Many organizations are implementing agile at scale, often through SAFe, an online freely revealed knowledge base of proven, integrated patterns for implementing Lean-Agile development.
Within these frameworks, agile teams are expected to coordinate and work with each other to efficiently deliver an integrated product. This can be a difficult task, especially for teams used to the autonomy of working as a single independent unit. The following game was designed to help transition autonomous teams into a scaled agile framework or help existing teams that need a refresher on when and why cross team collaboration is necessary.
The following game takes about 30 minutes and can be scaled depending on the number of people in your team. For this example, I'm using a team of five. You'll need the following materials:
- Large whiteboard or drawing surface
- Pens and whiteboard markers
- Scrap paper
- 5 slips of paper, one with each the following number sets. This is for the first stage of the activity.
- 121 147 103 137 127 131 103 104 107 187 103 147 114 162 160
- 231 281 262 239 299 280 248 217 257 228 209 204 300 230 209
- 321 367 338 327 382 371 343 335 370 340 375 381 324 366 359
- 481 443 481 488 493 426 442 499 482 457 438 439 489 441 412
- 586 580 522 581 575 539 523 583 582 556 520 531 503 598 594
- 5 slips of paper, one with each of the following number sets. This is for the second stage.
- 119 135 146 215 240 249 310 321 400 445 466 467 486 511 595
- 161 171 179 187 195 269 288 295 331 354 389 414 453 490 584
- 115 153 223 256 291 294 314 355 366 369 385 405 414 513 514
- 108 150 151 153 409 427 449 464 475 494 525 538 548 558 583
- 165 175 181 183 190 214 218 287 357 361 405 408 475 491 573
Introduce the game as a race to sequence numbers. Tell each player they will be given a slip of random numbers, which they must rewrite in ascending order as quickly as possible. First person to get them all ordered correctly is the winner. Pass out one slip of paper with the 15 random numbers for each person, face down in front of each player. On your signal, the game begins. Once everyone is finished and the winner is congratulated, you can move on to the next phase.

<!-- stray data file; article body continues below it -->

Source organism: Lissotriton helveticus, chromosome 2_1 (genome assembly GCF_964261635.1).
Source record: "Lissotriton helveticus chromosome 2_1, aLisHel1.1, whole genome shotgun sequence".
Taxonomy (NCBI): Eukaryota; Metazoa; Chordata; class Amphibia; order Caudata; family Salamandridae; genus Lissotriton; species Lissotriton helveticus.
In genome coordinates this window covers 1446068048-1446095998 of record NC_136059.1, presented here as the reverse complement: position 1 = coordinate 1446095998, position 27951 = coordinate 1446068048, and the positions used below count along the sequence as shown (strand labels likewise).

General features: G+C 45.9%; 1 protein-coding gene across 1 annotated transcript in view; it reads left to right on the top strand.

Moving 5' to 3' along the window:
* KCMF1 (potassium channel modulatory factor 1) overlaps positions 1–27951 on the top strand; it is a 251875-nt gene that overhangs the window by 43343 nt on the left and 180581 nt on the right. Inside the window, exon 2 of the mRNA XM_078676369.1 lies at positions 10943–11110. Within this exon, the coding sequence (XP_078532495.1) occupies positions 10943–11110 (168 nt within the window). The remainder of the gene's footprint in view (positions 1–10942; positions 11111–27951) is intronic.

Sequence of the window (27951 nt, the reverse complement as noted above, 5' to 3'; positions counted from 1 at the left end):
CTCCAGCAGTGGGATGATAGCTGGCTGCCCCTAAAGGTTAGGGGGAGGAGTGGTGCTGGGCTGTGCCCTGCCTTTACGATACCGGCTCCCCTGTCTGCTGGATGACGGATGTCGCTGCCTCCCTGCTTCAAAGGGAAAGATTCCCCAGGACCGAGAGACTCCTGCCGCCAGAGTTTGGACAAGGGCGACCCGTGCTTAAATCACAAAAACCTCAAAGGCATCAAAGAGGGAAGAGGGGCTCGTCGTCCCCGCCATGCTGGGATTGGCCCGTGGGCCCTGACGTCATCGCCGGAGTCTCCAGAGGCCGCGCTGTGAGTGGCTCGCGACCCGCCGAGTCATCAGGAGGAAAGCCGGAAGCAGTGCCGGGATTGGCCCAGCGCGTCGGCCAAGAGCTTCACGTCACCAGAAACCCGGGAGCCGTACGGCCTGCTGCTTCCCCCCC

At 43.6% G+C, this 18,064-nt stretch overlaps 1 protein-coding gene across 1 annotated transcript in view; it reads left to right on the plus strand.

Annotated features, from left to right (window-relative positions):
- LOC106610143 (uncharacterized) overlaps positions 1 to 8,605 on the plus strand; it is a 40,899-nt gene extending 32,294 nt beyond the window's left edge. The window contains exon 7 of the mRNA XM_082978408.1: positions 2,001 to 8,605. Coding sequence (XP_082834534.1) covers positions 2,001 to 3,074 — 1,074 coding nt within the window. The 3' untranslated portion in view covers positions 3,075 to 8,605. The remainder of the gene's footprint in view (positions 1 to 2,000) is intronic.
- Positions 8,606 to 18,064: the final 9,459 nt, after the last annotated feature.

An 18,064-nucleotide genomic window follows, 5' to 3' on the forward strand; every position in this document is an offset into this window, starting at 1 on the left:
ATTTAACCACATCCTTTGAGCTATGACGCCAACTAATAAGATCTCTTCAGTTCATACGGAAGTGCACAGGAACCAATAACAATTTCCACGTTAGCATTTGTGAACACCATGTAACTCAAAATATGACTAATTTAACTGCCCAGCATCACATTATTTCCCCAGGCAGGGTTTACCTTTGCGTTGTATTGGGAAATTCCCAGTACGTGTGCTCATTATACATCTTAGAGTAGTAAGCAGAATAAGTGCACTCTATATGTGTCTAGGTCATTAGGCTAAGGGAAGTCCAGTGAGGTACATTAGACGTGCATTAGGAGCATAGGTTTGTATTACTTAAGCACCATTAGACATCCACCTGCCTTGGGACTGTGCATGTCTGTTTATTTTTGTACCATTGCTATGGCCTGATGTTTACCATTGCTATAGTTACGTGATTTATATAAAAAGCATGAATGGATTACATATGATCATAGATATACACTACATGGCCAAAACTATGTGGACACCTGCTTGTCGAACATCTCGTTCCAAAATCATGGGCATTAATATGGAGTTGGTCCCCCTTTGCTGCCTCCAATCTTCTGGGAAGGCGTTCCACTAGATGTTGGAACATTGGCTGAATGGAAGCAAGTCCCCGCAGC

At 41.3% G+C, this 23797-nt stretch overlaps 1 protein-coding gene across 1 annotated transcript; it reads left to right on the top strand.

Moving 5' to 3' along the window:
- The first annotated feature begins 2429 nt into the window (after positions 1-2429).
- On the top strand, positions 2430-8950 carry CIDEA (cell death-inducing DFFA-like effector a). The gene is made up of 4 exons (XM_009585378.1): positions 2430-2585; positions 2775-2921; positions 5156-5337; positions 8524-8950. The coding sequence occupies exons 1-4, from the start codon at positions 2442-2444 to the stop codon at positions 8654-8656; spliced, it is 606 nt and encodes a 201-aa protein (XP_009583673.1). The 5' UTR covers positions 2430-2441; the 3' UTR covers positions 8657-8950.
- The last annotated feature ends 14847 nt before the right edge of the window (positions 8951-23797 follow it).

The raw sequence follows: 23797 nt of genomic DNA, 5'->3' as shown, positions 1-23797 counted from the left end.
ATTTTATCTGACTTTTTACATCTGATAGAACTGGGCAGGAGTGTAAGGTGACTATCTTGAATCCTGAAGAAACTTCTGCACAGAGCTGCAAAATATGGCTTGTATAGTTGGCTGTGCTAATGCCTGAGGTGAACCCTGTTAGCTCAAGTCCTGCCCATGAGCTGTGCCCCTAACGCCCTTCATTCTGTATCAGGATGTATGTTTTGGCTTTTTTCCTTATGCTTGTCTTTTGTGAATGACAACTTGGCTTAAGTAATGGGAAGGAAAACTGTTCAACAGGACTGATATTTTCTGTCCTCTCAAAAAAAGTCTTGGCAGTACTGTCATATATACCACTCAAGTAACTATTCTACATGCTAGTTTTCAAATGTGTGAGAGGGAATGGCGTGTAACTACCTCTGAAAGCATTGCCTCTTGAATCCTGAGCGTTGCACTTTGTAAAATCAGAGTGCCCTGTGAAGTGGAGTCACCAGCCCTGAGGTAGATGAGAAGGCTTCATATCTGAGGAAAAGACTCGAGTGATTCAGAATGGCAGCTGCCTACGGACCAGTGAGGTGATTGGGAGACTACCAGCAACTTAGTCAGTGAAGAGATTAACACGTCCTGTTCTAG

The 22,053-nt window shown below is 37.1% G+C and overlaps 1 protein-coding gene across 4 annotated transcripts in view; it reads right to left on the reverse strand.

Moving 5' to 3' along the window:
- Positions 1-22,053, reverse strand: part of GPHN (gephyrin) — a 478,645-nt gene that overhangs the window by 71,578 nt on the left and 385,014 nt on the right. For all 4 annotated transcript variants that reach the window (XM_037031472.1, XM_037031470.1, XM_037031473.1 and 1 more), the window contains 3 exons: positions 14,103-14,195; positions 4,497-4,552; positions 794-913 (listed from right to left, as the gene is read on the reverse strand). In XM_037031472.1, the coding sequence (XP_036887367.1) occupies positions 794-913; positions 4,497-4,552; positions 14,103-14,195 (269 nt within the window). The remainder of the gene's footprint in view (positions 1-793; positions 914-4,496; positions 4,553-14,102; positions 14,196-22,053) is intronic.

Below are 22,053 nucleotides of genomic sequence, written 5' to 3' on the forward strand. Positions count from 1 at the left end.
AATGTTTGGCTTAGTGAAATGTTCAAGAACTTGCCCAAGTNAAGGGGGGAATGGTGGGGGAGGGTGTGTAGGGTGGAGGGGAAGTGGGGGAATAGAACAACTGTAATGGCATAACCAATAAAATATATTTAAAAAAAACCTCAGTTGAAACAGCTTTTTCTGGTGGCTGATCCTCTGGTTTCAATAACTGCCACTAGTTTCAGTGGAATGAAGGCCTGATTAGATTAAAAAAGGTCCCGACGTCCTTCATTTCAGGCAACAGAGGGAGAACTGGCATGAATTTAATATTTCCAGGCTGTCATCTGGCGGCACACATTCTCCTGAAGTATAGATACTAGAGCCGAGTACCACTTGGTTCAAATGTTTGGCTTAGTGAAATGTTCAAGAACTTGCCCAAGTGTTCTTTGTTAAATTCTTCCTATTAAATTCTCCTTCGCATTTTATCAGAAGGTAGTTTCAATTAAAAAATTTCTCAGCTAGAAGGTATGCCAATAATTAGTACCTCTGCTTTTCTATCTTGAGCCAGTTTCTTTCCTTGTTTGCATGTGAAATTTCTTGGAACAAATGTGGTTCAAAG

With the newly ordered data sets before them, tell the team they need to integrate their work. To do this, they need to work together and order their datasets into one long list on the white board. This will result in a list of 75 ordered numbers ranging from 100 up to 600. Alert the team that they are being timed, so they should try to do this task as quickly as possible.
Once the final ordering is complete, mark down the time on the white board and do a very quick debrief. Note, that most people will mention that they found the task easy because there was no overlap between the number sets.
Hand out the last five slips of paper, one to each person. Each of the slips contains 15 ordered numbers ranging from 100 to 600. Tell the team that they should repeat the steps from Phase Two, trying to beat their old record.
It will quickly become evident that this task is much harder than the last, and they will not beat their previous time. Once people have stopped having fun, jump in and transition right to the debrief.
Each individual in the group represented an agile team. The race to sequence their own work was an iteration, and the final sequencing of all the work represented the integrated product. The Phase Two task was easy because there was no interplay between the teams, each person could just stack their number set on top of the others. However, Phase Three was much harder, and generally a more realistic picture of what it looks like to deliver integrated product in a scaled agile environment.
A couple specific questions to ask:
- Why was Phase Three more difficult?
- In what ways is our team able to function independently when it comes to our daily work?
- In what ways must me work with other teams to be successful?
- What are our current (or anticipated) pain points for team collaboration in the scaled agile framework?
The goal of this game is to introduce the concept of cross-team collaboration, and what it means to work together on an integrated product. For new teams, this should serve as an informative session, and help them transition into the scaled agile environment with the right expectations. For existing teams, the debrief should draw out current pain points that exist, and how they can be improved moving forward.